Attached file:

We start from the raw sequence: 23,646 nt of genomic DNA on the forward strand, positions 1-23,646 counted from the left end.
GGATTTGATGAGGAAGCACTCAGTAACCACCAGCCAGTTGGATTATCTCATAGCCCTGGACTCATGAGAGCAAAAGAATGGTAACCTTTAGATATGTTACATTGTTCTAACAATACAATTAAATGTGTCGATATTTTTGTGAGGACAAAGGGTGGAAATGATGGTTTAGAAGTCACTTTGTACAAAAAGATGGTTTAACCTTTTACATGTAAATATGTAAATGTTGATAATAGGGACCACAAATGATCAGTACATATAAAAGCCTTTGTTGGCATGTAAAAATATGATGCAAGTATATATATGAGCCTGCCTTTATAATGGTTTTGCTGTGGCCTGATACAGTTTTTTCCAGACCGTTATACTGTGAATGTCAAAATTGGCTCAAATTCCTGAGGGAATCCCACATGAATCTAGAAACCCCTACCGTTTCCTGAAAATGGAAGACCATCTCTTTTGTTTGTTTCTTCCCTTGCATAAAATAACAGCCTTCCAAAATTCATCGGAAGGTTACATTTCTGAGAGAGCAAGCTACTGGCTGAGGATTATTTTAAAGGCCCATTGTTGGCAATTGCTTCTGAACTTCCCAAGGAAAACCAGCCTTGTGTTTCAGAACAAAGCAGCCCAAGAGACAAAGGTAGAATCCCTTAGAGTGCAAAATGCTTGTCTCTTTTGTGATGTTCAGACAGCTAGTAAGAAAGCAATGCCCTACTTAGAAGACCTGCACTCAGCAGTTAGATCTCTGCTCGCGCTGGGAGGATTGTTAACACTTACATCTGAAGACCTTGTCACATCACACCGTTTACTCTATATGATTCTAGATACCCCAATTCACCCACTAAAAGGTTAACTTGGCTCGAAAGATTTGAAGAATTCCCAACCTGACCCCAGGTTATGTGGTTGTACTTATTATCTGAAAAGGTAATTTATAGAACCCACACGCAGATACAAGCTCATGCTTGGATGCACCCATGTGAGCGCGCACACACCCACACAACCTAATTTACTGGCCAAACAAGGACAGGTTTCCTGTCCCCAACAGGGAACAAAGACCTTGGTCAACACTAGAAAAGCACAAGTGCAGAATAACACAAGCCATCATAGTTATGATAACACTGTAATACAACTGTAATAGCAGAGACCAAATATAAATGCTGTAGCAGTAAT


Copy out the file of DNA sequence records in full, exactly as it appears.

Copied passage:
We start from the raw sequence: 23,646 nt of genomic DNA on the forward strand, positions 1-23,646 counted from the left end.
GGATTTGATGAGGAAGCACTCAGTAACCACCAGCCAGTTGGATTATCTCATAGCCCTGGACTCATGAGAGCAAAAGAATGGTAACCTTTAGATATGTTACATTGTTCTAACAATACAATTAAATGTGTCGATATTTTTGTGAGGACAAAGGGTGGAAATGATGGTTTAGAAGTCACTTTGTACAAAAAGATGGTTTAACCTTTTACATGTAAATATGTAAATGTTGATAATAGGGACCACAAATGATCAGTACATATAAAAGCCTTTGTTGGCATGTAAAAATATGATGCAAGTATATATATGAGCCTGCCTTTATAATGGTTTTGCTGTGGCCTGATACAGTTTTTTCCAGACCGTTATACTGTGAATGTCAAAATTGGCTCAAATTCCTGAGGGAATCCCACATGAATCTAGAAACCCCTACCGTTTCCTGAAAATGGAAGACCATCTCTTTTGTTTGTTTCTTCCCTTGCATAAAATAACAGCCTTCCAAAATTCATCGGAAGGTTACATTTCTGAGAGAGCAAGCTACTGGCTGAGGATTATTTTAAAGGCCCATTGTTGGCAATTGCTTCTGAACTTCCCAAGGAAAACCAGCCTTGTGTTTCAGAACAAAGCAGCCCAAGAGACAAAGGTAGAATCCCTTAGAGTGCAAAATGCTTGTCTCTTTTGTGATGTTCAGACAGCTAGTAAGAAAGCAATGCCCTACTTAGAAGACCTGCACTCAGCAGTTAGATCTCTGCTCGCGCTGGGAGGATTGTTAACACTTACATCTGAAGACCTTGTCACATCACACCGTTTACTCTATATGATTCTAGATACCCCAATTCACCCACTAAAAGGTTAACTTGGCTCGAAAGATTTGAAGAATTCCCAACCTGACCCCAGGTTATGTGGTTGTACTTATTATCTGAAAAGGTAATTTATAGAACCCACACGCAGATACAAGCTCATGCTTGGATGCACCCATGTGAGCGCGCACACACCCACACAACCTAATTTACTGGCCAAACAAGGACAGGTTTCCTGTCCCCAACAGGGAACAAAGACCTTGGTCAACACTAGAAAAGCACAAGTGCAGAATAACACAAGCCATCATAGTTATGATAACACTGTAATACAACTGTAATAGCAGAGACCAAATATAAATGCTGTAGCAGTAAT